He feared it would result in the same overbearing overwhelm and loss of self that he had experienced as a child. So he did something to sabotage the closeness in order to create some distance. It was no longer puzzling.
The problems our clients bring are not crazy. They makes sense. Like someone in the grip of a protection racket, it is both a problem AND a solution to a bigger problem. Stop paying the hundred bucks and life gets even worse than now. Protection rackets are a good metaphor because self-sabotage is a protection against something even worse.
We can repurpose the Motivational Interviewing questions to explore what the client is protecting themself from. As the client connects to the ways that staying the same serves them, they clarify what is happening for them. Likewise, as they explore the fears and dangers with getting what they want, they see why they ensure they don’t get it.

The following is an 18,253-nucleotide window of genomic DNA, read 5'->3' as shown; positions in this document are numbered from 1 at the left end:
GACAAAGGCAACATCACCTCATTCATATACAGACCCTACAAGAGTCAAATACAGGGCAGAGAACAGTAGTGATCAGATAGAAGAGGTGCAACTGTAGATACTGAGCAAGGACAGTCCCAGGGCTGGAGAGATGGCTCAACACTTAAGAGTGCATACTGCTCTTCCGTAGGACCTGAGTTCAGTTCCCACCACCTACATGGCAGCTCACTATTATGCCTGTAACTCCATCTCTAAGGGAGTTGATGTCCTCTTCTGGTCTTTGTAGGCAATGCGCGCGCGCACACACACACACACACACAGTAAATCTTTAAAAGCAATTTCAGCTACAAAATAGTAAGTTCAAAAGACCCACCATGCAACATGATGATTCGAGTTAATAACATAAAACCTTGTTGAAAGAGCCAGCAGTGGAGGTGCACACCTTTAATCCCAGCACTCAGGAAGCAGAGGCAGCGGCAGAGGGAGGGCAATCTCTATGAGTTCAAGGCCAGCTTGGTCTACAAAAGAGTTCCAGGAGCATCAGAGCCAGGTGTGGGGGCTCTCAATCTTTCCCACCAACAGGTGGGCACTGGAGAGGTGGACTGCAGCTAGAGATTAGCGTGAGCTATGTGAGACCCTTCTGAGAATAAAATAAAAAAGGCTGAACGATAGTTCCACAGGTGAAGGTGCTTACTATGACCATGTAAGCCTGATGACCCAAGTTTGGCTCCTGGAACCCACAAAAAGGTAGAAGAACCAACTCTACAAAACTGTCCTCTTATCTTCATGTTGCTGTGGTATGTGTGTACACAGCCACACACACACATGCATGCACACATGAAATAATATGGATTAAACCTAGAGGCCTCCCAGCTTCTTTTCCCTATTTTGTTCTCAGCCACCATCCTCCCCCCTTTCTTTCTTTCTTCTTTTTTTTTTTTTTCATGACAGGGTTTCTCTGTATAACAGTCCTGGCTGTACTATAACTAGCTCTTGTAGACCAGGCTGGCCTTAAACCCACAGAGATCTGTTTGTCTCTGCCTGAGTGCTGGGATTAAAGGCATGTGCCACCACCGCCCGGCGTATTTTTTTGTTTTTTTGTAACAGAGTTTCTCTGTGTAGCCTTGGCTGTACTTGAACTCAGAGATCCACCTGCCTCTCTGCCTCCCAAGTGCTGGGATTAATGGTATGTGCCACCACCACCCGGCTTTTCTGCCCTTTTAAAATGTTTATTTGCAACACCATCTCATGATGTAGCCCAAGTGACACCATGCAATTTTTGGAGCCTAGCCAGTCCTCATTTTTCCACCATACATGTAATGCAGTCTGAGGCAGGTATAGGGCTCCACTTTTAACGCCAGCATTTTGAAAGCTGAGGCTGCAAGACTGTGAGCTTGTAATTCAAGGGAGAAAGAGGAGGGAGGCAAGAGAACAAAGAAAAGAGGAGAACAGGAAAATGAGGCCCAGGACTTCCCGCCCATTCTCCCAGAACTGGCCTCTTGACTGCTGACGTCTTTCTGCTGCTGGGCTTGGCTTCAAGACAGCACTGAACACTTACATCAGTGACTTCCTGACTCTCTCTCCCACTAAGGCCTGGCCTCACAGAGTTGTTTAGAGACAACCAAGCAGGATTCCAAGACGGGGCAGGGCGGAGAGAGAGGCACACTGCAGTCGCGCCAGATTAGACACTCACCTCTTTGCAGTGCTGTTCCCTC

The problem not only makes sense, but the underlying protection is brought into awareness.
From there, you and the client both know the target learning to be changed. In Stephen’s case, his nervous system reacts to a loving partner as if they were his overwhelming parents. A bodily response to an old psychological injury is taking place.
We can use memory reconsolidation to overwrite those old responses that are no longer helpful today. This allows Stephen’s nervous system to assess his potential partners in the here and now. He can now feel safe with people who will not harm him. (See 3 steps to memory reconsolidation for more info.)
He finds that, after the work is complete, love and closeness is easy. The nervous system response that was causing him to panic and create distance is now gone. His nervous system is able to assess the true safety of this potential partner. If safe, he can allow himself the love and closeness he has always longed for. The problem is no longer required and so no longer occurs.